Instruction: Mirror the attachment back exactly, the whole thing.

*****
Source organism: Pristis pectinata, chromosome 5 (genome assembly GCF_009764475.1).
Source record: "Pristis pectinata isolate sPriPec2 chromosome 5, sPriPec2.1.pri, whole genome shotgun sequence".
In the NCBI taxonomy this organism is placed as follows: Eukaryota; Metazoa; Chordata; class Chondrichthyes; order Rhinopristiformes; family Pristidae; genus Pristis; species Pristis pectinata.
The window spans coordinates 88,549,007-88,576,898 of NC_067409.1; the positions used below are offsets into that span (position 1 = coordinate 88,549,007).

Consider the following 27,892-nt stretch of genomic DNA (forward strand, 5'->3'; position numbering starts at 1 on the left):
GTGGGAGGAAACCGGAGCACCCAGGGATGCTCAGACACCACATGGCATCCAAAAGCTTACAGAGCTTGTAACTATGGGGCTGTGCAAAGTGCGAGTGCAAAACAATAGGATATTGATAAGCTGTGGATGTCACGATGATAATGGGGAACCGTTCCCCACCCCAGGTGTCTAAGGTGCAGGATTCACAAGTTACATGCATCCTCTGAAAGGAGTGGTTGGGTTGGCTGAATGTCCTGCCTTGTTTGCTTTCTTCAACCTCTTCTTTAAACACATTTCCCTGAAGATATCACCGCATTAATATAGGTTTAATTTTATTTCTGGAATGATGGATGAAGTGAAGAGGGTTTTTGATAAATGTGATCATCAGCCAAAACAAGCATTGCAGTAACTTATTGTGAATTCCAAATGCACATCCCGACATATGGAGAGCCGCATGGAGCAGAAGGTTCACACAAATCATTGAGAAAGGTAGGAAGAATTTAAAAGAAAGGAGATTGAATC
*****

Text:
Source organism: Pristis pectinata, chromosome 5 (genome assembly GCF_009764475.1).
Source record: "Pristis pectinata isolate sPriPec2 chromosome 5, sPriPec2.1.pri, whole genome shotgun sequence".
In the NCBI taxonomy this organism is placed as follows: Eukaryota; Metazoa; Chordata; class Chondrichthyes; order Rhinopristiformes; family Pristidae; genus Pristis; species Pristis pectinata.
The window spans coordinates 88,549,007-88,576,898 of NC_067409.1; the positions used below are offsets into that span (position 1 = coordinate 88,549,007).

Consider the following 27,892-nt stretch of genomic DNA (forward strand, 5'->3'; position numbering starts at 1 on the left):
GTGGGAGGAAACCGGAGCACCCAGGGATGCTCAGACACCACATGGCATCCAAAAGCTTACAGAGCTTGTAACTATGGGGCTGTGCAAAGTGCGAGTGCAAAACAATAGGATATTGATAAGCTGTGGATGTCACGATGATAATGGGGAACCGTTCCCCACCCCAGGTGTCTAAGGTGCAGGATTCACAAGTTACATGCATCCTCTGAAAGGAGTGGTTGGGTTGGCTGAATGTCCTGCCTTGTTTGCTTTCTTCAACCTCTTCTTTAAACACATTTCCCTGAAGATATCACCGCATTAATATAGGTTTAATTTTATTTCTGGAATGATGGATGAAGTGAAGAGGGTTTTTGATAAATGTGATCATCAGCCAAAACAAGCATTGCAGTAACTTATTGTGAATTCCAAATGCACATCCCGACATATGGAGAGCCGCATGGAGCAGAAGGTTCACACAAATCATTGAGAAAGGTAGGAAGAATTTAAAAGAAAGGAGATTGAATC